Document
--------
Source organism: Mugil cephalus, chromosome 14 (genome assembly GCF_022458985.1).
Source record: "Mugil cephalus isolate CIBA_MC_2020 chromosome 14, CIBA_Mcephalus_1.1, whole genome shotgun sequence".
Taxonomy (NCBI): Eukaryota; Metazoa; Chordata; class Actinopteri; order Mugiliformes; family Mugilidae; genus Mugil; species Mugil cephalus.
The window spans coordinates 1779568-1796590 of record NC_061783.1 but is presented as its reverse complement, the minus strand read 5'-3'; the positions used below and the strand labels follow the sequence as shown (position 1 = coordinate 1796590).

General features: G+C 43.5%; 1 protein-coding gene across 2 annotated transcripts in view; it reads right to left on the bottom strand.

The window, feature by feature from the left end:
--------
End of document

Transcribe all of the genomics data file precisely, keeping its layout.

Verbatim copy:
Source organism: Mugil cephalus, chromosome 14 (genome assembly GCF_022458985.1).
Source record: "Mugil cephalus isolate CIBA_MC_2020 chromosome 14, CIBA_Mcephalus_1.1, whole genome shotgun sequence".
Taxonomy (NCBI): Eukaryota; Metazoa; Chordata; class Actinopteri; order Mugiliformes; family Mugilidae; genus Mugil; species Mugil cephalus.
The window spans coordinates 1779568-1796590 of record NC_061783.1 but is presented as its reverse complement, the minus strand read 5'-3'; the positions used below and the strand labels follow the sequence as shown (position 1 = coordinate 1796590).

General features: G+C 43.5%; 1 protein-coding gene across 2 annotated transcripts in view; it reads right to left on the bottom strand.

The window, feature by feature from the left end: